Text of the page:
When Martin* came to see me, one of the first things he mentioned was the longevity of his depression and anxiety, which dated back to his childhood. Like many with these illnesses, he was baffled that despite having the trappings of a “normal” life—including success as a real-estate broker, a loving wife, and two young children—he continued to feel empty inside. How was that possible, he wondered? Why hadn’t these milestones filled him with joy or contentment? In fact, rather than experiencing  these positive feelings, his symptoms seemed to be worsening by the month despite adequate doses of Sertraline (an SSRI antidepressant) and Alprazolam (an anti-anxiety medication). His PHQ (Patient Health Questionnaire) depression scale score was 20, suggesting a severe major depressive disorder. He fantasized about leaving his family to become a wilderness guide, given his love of nature, and stated, “Dr. Bruce, I just want out of it all. I am not suicidal, but I can’t take it anymore. The pressures of my job, marriage, and raising a family are just too much. I have lost interest in everything, can’t sleep, overeat, and feel that I am a failure in life. I know that I have everything that matters in life but I just feel so empty—and so overwhelmed. And the meds aren’t helping. Is there hope for me? Can you give me one of those genetic tests I keep reading about?”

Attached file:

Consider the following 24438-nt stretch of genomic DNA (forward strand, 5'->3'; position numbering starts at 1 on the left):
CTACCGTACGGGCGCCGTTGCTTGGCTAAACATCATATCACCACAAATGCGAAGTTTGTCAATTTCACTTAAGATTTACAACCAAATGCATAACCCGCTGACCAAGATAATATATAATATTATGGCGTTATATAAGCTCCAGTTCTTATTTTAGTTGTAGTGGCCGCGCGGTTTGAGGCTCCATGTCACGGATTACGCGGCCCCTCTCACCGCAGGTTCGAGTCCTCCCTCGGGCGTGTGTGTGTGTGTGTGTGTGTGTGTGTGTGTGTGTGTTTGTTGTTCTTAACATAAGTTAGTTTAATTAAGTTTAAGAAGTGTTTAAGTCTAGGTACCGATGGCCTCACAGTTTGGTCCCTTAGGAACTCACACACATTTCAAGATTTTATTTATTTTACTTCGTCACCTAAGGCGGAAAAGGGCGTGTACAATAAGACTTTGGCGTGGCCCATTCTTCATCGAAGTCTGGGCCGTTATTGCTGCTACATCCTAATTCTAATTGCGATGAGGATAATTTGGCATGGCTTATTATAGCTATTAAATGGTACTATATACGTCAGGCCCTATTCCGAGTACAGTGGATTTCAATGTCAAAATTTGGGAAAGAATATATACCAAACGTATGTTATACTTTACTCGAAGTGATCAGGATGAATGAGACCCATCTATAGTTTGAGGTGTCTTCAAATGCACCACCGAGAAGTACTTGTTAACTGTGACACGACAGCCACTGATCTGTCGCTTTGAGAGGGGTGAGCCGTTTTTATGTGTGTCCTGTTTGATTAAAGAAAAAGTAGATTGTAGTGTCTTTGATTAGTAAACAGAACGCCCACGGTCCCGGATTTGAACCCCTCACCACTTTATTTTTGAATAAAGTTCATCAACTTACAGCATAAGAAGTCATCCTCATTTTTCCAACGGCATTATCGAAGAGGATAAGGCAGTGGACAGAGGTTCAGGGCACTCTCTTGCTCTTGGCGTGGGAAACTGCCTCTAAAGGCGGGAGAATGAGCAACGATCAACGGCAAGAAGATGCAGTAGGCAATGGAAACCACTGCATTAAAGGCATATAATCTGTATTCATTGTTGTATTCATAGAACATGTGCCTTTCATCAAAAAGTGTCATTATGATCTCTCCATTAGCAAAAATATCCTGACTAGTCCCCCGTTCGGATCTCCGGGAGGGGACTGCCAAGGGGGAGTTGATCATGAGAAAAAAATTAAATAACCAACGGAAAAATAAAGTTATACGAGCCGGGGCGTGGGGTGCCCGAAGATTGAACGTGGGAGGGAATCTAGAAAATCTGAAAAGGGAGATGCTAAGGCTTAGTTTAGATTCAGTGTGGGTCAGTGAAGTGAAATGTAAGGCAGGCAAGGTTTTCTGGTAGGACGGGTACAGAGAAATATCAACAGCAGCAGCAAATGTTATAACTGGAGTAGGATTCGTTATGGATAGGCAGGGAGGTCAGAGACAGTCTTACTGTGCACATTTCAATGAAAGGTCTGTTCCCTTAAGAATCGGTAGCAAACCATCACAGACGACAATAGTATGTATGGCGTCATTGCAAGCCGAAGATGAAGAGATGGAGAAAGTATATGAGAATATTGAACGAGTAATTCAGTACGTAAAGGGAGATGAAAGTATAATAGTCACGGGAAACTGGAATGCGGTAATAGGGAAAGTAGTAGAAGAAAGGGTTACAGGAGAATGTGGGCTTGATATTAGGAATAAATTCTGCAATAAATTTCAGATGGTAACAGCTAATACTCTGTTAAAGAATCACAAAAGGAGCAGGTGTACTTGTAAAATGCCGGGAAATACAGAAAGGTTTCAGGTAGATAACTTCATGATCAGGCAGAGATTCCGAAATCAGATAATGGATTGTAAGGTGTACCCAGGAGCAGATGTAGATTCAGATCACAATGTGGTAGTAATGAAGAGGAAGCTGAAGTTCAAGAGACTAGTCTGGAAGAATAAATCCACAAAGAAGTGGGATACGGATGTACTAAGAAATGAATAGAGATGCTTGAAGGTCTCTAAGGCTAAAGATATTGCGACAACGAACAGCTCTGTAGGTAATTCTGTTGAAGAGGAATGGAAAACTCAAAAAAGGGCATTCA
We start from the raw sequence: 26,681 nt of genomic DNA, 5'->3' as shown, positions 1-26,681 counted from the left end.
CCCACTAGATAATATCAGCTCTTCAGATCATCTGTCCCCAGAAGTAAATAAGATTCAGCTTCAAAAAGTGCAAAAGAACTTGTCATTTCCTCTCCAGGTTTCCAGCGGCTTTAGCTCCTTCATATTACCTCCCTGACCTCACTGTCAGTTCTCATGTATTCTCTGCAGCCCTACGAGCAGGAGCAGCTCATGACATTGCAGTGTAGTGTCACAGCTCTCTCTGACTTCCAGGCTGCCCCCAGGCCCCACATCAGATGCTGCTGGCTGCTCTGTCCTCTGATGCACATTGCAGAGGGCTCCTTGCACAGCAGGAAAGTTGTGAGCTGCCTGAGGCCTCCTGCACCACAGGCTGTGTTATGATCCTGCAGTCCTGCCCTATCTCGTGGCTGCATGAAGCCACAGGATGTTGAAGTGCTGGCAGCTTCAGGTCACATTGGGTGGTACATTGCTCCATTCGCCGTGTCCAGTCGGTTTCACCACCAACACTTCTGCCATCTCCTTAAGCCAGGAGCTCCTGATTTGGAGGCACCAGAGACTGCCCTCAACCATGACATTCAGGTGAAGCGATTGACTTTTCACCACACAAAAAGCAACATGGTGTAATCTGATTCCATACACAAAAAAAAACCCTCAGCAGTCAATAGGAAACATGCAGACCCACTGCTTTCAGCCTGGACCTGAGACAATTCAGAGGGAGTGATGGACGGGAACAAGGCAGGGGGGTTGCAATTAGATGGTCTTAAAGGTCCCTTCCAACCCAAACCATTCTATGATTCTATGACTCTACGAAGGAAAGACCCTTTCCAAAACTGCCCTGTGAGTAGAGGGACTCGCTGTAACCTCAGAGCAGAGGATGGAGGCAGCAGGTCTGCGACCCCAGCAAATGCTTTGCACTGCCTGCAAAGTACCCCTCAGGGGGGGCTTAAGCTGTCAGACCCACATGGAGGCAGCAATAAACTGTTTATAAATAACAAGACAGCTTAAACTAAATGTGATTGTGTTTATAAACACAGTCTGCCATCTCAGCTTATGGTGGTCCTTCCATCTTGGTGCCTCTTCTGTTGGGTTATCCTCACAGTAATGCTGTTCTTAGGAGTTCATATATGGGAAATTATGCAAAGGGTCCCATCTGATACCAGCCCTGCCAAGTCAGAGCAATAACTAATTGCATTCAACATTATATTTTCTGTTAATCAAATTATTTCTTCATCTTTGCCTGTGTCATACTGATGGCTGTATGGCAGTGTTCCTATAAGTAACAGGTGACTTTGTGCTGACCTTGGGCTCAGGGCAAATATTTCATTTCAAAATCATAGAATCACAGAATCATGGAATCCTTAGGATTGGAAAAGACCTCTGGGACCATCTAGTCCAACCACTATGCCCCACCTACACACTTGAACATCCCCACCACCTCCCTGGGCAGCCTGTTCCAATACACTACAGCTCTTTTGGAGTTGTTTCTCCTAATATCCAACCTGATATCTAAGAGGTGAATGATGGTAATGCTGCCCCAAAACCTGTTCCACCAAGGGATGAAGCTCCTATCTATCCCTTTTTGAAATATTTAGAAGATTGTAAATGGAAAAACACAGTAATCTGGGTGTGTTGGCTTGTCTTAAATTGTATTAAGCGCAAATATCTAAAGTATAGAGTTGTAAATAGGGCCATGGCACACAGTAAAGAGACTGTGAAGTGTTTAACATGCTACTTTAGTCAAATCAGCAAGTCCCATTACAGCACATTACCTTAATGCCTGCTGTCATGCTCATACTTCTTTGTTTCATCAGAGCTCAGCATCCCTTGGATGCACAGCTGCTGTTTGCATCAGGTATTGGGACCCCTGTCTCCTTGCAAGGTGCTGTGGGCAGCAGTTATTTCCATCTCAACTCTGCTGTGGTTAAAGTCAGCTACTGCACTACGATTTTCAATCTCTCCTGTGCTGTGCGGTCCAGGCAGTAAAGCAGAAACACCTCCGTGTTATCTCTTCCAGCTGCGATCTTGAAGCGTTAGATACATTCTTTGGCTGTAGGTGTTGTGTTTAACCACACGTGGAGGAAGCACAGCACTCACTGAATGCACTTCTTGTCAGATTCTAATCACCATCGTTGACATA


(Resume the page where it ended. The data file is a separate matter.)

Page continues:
Genetic Testing is the Frontier of Medicine – it is Precision Medicine

    I empathized with how badly he was feeling. Over 16 million Americans suffered from major depression last year, and the prevalence of the disease is on the rise. Martin was not alone in how he was feeling—and his curiosity about genetic testing demonstrated how serious he was about finding a solution. “Martin,” I told him, “Genetic testing is at the cutting-edge of medical science. It is the frontier, the future. This test allows me to ‘read’ your genes to better understand what medicines and supplements your body will respond to—and what it won’t. I can help you feel better—and that process begins with a simple cheek swab to send away for your results.” He felt encouraged as he left the office but remained skeptical that anything could help him. I didn’t blame him—four decades is a long time to suffer. And yet I felt excited to get to work in helping him feel whole again. I knew the genetic test would make a difference.

    Genetic Testing Reveals Your Personal Genome, and How to Epigenetically Modify It